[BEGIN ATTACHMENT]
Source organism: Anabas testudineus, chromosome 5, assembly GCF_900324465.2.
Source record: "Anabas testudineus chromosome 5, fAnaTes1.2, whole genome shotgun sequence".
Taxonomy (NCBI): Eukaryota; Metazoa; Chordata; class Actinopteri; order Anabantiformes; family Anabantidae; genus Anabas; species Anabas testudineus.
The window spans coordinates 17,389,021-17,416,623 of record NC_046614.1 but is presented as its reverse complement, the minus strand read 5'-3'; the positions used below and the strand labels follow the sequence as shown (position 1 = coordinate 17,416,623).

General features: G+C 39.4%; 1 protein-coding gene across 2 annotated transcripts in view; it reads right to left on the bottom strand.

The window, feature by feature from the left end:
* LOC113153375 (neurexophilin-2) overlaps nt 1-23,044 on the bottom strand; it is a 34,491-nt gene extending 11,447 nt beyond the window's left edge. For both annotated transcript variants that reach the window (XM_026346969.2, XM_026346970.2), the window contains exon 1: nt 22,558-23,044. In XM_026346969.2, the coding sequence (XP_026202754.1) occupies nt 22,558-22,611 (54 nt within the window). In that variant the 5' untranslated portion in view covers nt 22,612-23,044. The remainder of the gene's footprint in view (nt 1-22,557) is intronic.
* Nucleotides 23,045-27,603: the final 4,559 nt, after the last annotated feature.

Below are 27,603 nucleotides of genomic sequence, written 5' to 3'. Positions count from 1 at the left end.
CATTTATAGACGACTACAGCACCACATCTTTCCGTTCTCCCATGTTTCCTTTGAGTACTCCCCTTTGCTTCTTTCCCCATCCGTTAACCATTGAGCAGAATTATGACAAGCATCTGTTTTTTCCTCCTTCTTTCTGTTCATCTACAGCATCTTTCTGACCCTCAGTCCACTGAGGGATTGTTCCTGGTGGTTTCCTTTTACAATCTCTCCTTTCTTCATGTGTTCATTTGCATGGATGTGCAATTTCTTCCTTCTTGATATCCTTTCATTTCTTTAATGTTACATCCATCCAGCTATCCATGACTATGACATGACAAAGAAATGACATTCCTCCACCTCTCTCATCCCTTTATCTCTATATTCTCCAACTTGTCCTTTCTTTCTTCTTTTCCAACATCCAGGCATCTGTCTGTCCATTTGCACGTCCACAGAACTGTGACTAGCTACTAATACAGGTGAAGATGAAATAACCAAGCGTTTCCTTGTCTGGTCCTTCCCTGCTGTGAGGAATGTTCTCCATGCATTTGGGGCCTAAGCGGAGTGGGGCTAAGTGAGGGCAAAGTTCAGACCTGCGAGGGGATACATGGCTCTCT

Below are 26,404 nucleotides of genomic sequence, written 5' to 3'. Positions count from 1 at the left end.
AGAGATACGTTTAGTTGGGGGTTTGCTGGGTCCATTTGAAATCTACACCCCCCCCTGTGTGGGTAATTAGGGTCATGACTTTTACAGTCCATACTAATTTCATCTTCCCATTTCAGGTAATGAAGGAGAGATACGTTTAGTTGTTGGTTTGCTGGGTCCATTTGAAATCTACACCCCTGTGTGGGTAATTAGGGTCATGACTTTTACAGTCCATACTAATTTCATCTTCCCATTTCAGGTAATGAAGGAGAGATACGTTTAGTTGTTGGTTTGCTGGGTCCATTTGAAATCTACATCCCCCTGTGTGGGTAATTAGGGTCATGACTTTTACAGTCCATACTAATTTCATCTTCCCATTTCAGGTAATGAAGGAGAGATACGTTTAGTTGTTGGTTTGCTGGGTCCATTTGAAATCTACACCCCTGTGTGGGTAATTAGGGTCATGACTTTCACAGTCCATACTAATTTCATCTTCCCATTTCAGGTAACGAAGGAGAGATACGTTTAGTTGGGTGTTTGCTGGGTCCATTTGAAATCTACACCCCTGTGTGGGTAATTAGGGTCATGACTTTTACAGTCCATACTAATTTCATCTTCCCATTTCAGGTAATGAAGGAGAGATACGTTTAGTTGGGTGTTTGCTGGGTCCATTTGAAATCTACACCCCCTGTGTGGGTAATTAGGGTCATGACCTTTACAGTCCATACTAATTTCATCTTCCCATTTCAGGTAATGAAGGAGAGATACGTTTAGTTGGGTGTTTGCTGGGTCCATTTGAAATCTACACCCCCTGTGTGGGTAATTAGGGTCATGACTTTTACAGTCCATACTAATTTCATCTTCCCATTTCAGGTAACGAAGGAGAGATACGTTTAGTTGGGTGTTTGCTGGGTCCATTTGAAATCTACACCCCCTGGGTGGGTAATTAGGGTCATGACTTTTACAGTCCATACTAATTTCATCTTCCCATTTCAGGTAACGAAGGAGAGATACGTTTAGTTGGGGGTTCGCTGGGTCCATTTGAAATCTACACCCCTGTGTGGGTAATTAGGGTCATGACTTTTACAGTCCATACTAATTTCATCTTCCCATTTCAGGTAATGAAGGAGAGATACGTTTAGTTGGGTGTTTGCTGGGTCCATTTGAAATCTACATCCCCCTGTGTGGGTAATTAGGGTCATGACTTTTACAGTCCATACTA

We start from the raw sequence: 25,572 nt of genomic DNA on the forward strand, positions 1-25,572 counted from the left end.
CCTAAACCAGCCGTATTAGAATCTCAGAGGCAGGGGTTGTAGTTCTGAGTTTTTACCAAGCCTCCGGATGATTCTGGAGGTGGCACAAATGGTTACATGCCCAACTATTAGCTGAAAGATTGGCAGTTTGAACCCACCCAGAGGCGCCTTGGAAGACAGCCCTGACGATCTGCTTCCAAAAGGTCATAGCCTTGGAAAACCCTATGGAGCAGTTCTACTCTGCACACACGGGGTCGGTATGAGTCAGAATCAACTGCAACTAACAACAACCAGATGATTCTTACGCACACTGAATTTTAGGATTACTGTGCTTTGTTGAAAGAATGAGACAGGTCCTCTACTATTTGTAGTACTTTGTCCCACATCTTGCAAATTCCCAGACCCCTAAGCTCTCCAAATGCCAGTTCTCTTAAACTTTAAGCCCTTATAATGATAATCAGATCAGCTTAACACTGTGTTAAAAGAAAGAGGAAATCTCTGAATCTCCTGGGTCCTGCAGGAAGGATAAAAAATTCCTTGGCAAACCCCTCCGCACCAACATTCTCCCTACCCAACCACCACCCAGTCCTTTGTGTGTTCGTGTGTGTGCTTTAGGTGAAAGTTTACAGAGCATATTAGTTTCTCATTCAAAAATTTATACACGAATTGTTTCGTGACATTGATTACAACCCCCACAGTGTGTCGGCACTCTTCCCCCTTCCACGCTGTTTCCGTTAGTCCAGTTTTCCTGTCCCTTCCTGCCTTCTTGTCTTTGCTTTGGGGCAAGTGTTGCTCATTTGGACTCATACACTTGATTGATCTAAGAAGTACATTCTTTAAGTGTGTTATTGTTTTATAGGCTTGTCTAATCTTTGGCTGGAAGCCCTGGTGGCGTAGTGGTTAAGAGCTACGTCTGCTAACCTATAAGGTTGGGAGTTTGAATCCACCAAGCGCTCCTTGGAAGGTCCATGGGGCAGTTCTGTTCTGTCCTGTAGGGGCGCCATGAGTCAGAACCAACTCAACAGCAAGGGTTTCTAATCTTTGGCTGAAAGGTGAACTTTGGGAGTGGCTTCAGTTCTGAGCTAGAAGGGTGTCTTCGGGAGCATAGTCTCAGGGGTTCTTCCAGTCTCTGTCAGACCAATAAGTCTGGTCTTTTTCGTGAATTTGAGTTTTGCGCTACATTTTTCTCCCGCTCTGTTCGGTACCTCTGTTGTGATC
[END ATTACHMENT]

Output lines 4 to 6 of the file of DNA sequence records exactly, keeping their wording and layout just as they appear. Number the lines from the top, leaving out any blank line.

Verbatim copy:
The window spans coordinates 17,389,021-17,416,623 of record NC_046614.1 but is presented as its reverse complement, the minus strand read 5'-3'; the positions used below and the strand labels follow the sequence as shown (position 1 = coordinate 17,416,623).

General features: G+C 39.4%; 1 protein-coding gene across 2 annotated transcripts in view; it reads right to left on the bottom strand.

The window, feature by feature from the left end: